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When will the journey home begin?

How time flies! It is amazing to think that it is now less than a month before the first Ospreys will be back in Rutland. This year, for the first time, we’ll be able to follow our satellite-tagged birds as they head for home.

The latest satellite data shows that they are both still at their wintering sites; 09 on the coast of Senegal and AW in central Ivory Coast. In recent days AW has been spending an increasing amount of time on the shores of the vast Lac de Buyo, some 20 miles north-west of his usual haunts. Perhaps the fishing there has become easier, or maybe some of the other wintering Ospreys have already begun to move north, allowing AW to ‘move in’ on their patch?

AW's latest locations in the Ivory Coast

AW's latest locations in the Ivory Coast

09's latest positions in Senegal

09's latest positions in Senegal

09 meanwhile is still settled on the coast of Senegal, usually fishing less than a mile out to sea and then perching either on the beach or his favourite spots just inland.

So the question is, when will they start the journey north? Last year both birds returned to Rutland during the last week in March. Given that the flight north is likely to take them at least two-and-a-half to three weeks, we might expect them to begin their migration in early March. It will be especially interesting to see which way AW heads home. Will he fly north-west to his stop-over site in Guinea, or fly due north from the Ivory Coast through central Guinea and then into Mali? It goes without saying that we’ll be updating the website on a daily basis as soon as they start moving. So watch this space!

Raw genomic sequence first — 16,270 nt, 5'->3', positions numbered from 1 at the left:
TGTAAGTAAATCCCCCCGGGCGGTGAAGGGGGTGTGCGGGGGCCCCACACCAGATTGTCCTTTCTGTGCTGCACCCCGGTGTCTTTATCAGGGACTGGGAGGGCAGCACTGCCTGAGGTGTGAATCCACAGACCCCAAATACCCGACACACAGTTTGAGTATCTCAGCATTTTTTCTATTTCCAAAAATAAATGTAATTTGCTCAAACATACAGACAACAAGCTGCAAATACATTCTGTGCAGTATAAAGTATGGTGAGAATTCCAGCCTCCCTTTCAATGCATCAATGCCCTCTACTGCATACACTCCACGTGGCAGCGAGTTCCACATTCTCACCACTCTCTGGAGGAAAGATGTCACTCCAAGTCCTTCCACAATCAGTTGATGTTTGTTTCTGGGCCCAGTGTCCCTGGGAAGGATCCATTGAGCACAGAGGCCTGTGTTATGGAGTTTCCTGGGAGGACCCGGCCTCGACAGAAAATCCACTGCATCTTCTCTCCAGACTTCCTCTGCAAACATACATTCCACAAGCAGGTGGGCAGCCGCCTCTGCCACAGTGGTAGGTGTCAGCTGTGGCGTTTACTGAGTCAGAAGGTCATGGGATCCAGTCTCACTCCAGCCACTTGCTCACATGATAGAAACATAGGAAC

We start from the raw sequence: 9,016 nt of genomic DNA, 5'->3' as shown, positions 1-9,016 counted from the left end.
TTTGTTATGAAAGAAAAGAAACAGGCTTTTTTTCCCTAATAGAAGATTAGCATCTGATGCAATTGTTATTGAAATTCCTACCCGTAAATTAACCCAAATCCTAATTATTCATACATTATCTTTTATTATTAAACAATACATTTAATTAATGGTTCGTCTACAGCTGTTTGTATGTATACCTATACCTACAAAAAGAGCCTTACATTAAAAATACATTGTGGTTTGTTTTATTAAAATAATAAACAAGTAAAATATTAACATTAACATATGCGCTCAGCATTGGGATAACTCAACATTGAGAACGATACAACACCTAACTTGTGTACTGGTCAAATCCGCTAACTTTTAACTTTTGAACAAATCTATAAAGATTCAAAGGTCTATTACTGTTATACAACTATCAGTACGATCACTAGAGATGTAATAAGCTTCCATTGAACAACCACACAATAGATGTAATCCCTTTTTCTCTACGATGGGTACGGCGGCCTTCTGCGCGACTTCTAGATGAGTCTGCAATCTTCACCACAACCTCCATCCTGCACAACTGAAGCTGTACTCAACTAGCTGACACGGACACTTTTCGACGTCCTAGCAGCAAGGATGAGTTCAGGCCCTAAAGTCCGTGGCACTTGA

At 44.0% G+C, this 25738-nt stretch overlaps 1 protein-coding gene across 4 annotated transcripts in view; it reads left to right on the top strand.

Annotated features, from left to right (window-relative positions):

Osprey Education in The Gambia

Osprey Education in The Gambia

Our recent trip to West Africa gave us the opportunity to get our West Africa education project underway. We visited three schools – Tanji, Kartong and Tendaba – where we spoke to the pupils about migration and the importance of conservation. We also gave the children at Tanji letters and football shirts from pupils at Whissendine and St Nicholas primary schools in Rutland. Check out the video to find out more about this exciting work.

Now we are now back in the UK, Junkung Jadama will be running the project in Gambia. JJ will be taking children from the three schools out on fieldtrips in search of Ospreys and other wildlife. These trips will be funded using the money we raised last year and will give the children the opportunity to use the binoculars and telescopes that we recently purchased for the project.

Tim Mackrill and Junkung Jadama with children from Tanji Lower Basic School

Children at Tanji Lower Basic School wearing football shirts donated by children from Whissendine and St Nicholas Primary Schools in Rutland

Farewell Gambia – a final morning at Tanji

As I look out of the office window at snowy Rutland I can’t belive it is only a week since we were watching Ospreys catching fish off Tanji Beach. In today’s video diary Paul Stammers describes a fantastic last morning and recounts his highlights from the trip.


Friday 3rd February